Student Blazes a Trail for Make-A-Wish Kids
By Brian Hiro
It certainly wasn’t an ideal schedule for a student taking a full class load during his first semester at a university.
Every Wednesday, for about five months starting last January, Jeffrey Foertsch would arise at 4 a.m. and take a bus from his Oceanside condominium to the nearest Sprinter station, where he would then catch a train to Cal State San Marcos. He would attend a couple of classes toward his major in computer science and information systems.
Then, around lunch time, his day would really begin.
Foertsch would leave campus and walk over to Discovery Lake, the starting point of a long, steep climb up to Double Peak. That might be enough of a workout for most people. But Foertsch would hike on and around the ridgeline trails for the rest of the afternoon and into the evening, covering at least 16 miles and as many as 26.
“I was always by myself, wireless headphones in, just trucking,” said Foertsch, who tended to listen to podcasts or electronic music. “That was prime hiking for me. I went through a couple good pairs of shoes in that period.”
Foertsch knew about hard workouts from his days in the Marines, but there was a method to this particular madness. Around this time last year, he signed up for the Trailblaze Challenge, a one-day, 28-mile hike through the Big Bear Lake portion of the Pacific Crest Trail to raise money for the San Diego chapter of the Make-A-Wish Foundation.
In order to participate, Foertsch had to achieve a personal fundraising goal – his was $2,500 – that would contribute to a collective fundraising goal of $480,000 (ultimately, the 167 hikers in the challenge raised a total of $481,668). While he beat the bushes for donations, of course, he also had to hit the trails.
But not only was he taking 17 credits during his first semester after transferring from Palomar College, Foertsch, 32, also was limited by the work demands of his wife, Samantha, a weekend site supervisor for Imaging Healthcare Specialists, and by his duties as a father to Eliza, then 5.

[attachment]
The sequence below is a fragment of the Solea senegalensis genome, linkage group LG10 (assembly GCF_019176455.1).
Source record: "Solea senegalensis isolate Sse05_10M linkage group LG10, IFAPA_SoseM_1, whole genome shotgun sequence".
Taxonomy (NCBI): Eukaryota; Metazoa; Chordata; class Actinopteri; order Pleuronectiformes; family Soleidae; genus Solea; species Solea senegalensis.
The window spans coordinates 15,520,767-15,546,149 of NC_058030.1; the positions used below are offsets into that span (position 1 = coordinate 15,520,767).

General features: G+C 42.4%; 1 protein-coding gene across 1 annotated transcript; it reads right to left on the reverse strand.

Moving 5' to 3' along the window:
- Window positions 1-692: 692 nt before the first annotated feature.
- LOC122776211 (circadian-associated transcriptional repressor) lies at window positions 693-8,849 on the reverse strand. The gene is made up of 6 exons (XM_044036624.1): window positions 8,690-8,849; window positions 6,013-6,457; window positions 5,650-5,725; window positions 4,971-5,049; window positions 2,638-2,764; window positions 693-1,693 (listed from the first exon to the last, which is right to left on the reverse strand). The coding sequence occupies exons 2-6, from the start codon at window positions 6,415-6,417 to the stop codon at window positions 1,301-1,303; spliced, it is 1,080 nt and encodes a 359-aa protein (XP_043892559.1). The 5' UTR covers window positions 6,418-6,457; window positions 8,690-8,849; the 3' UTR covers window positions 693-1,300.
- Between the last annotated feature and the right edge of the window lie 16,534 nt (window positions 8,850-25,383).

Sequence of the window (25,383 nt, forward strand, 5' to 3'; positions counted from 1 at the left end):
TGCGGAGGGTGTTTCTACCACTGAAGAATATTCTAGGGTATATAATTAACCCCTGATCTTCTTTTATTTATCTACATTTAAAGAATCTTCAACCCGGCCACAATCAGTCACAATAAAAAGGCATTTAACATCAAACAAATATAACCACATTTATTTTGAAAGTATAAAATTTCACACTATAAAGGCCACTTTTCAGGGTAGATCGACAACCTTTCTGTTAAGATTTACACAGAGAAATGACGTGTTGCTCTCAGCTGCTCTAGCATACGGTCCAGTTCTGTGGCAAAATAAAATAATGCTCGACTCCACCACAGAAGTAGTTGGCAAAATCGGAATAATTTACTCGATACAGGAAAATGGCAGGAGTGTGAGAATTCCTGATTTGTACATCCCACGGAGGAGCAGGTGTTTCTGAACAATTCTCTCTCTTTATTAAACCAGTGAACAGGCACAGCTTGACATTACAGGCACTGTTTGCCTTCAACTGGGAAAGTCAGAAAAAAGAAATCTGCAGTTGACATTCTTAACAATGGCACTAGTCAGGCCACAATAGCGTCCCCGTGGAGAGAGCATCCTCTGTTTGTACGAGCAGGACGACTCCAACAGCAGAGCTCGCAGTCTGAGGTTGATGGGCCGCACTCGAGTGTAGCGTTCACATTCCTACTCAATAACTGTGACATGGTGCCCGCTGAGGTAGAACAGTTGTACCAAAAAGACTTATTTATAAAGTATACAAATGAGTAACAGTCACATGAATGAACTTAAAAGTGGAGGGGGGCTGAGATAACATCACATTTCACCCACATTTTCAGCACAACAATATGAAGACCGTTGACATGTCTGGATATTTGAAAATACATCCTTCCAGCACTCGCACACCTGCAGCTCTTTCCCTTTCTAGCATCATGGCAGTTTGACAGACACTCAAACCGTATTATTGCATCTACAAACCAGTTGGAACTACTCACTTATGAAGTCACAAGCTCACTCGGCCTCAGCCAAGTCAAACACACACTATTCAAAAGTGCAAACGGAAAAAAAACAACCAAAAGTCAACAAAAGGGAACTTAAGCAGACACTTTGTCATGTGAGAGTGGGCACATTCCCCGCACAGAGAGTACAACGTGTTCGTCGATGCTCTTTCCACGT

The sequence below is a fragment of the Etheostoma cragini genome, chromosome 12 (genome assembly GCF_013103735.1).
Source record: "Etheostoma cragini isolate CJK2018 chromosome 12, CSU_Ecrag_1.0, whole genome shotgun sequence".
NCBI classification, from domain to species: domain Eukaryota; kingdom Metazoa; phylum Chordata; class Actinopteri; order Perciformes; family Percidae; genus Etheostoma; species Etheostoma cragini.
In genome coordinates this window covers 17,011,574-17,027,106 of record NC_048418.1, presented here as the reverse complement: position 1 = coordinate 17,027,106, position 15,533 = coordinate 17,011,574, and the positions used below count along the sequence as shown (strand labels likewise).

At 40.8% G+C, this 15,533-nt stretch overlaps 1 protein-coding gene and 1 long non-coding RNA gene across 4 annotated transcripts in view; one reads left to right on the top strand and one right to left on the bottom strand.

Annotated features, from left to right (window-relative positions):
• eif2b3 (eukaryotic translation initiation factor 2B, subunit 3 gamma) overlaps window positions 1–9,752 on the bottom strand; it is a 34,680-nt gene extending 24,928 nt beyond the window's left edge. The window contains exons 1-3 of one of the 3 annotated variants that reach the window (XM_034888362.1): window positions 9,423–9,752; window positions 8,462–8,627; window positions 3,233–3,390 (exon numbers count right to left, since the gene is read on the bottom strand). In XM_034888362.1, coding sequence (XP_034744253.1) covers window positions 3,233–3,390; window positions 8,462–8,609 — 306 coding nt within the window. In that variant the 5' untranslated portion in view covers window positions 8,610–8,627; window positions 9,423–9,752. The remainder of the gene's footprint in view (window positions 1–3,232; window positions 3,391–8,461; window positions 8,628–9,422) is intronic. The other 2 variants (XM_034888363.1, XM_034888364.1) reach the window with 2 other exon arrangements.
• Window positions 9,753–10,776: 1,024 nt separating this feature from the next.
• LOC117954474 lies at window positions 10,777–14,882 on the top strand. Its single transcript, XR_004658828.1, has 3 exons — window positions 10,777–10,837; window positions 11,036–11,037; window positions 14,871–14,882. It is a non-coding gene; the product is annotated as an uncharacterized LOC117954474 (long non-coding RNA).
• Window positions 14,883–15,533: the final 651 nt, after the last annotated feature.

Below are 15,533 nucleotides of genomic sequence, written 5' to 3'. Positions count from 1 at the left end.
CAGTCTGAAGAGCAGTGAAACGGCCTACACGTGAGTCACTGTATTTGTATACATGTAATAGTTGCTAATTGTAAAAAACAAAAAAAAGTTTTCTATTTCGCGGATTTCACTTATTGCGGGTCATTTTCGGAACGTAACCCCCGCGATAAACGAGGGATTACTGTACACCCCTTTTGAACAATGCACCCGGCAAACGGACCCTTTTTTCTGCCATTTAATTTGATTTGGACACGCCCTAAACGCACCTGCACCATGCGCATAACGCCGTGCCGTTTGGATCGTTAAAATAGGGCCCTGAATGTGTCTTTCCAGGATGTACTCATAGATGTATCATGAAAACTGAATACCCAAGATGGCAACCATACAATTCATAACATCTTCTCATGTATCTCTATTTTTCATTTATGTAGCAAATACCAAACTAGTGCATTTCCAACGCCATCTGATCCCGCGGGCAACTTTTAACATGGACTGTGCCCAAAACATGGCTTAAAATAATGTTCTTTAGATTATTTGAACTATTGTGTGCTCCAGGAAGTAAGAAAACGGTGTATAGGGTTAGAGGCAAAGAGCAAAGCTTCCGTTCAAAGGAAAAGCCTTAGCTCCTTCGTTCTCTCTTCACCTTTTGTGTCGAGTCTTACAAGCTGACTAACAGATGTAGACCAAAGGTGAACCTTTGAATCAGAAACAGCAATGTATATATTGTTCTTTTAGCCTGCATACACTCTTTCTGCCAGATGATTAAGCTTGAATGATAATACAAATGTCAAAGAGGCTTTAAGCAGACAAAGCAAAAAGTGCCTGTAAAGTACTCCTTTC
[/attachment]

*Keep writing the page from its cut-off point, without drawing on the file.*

Thus the killer Wednesdays.
“It was one brutal hike a week, then a little bit of running,” he said. “That’s all I had time for.”
The Trailblaze Challenge is split into two sessions, and Foertsch registered for the second one, which took place on June 2. He and his family drove north to Big Bear Lake the previous day, with the hikers gathering for a carbo-loading pasta dinner on the night before. When he awoke well before dawn for the event, the door of his hotel room was decorated with streamers and and pictures drawn by the Make-A-Wish kids – a message of thanks for his fundraising efforts.
It served as a reminder to Foertsch about why he was doing it.
“The fact that you’re helping kids is a big motivator,” he said. “If my daughter had cancer, I would want her to have a wish.”
Feeling spry, Foertsch ran the first 12 miles of the challenge before slowing down to a nice, steady pace. With about six miles left, however, the muscles in his legs began locking up, and he was forced essentially to limp his way to the finish, where he was greeted by his wife and daughter. He fell just short of his target of eight hours.
“It was brutal. I was in agony,” Foertsch said. “I was hobbling down the mountain, and Eliza was like, ‘Yay, Daddy, you did it!’ Then some people helped carry me over to a place to sit down and hand me a pizza.”
Foertsch developed his interest in hiking in, of all places, Antarctica. After serving for 4 1/2 years in the Marines, mostly at Camp Pendleton, as an air traffic control radar technician, he exited in 2014, in part because of a shoulder injury. A short time later, he accepted a seven-month contract through the Navy to do some work at McMurdo Station, a research center on the tip of Ross Island in Antarctica.
Frustrated by gaining about 20 pounds after he left the military and feeling cooped up in the research station, he started climbing some of the nearby mountains, including Mount Erebus, the southernmost active volcano on the planet. When he returned to California, he signed up for a hiking club on Facebook, through which he learned about the Trailblaze Challenge.
Foertsch hasn’t decided whether he will do the challenge again this year. Besides his studies – he's on track to graduate in December 2019 – he's also an intern working in analytics at the Veterans Center as part of the Veterans to Energy Careers (VTEC) program, which seeks to facilitate the transition of vets like Foertsch into STEM fields.
Whether he trailblazes or not this summer, though, Foertsch is proud of what he accomplished.
“When I was in the military, I never deployed, and I always felt kind of useless after I got hurt,” he said. “So I wanted to prove something to myself. I’ve always had these pie-in-the-sky dreams, and a lot of taking on the challenge was about proving to myself that I could do it.”
Brian Hiro, Communications Specialist
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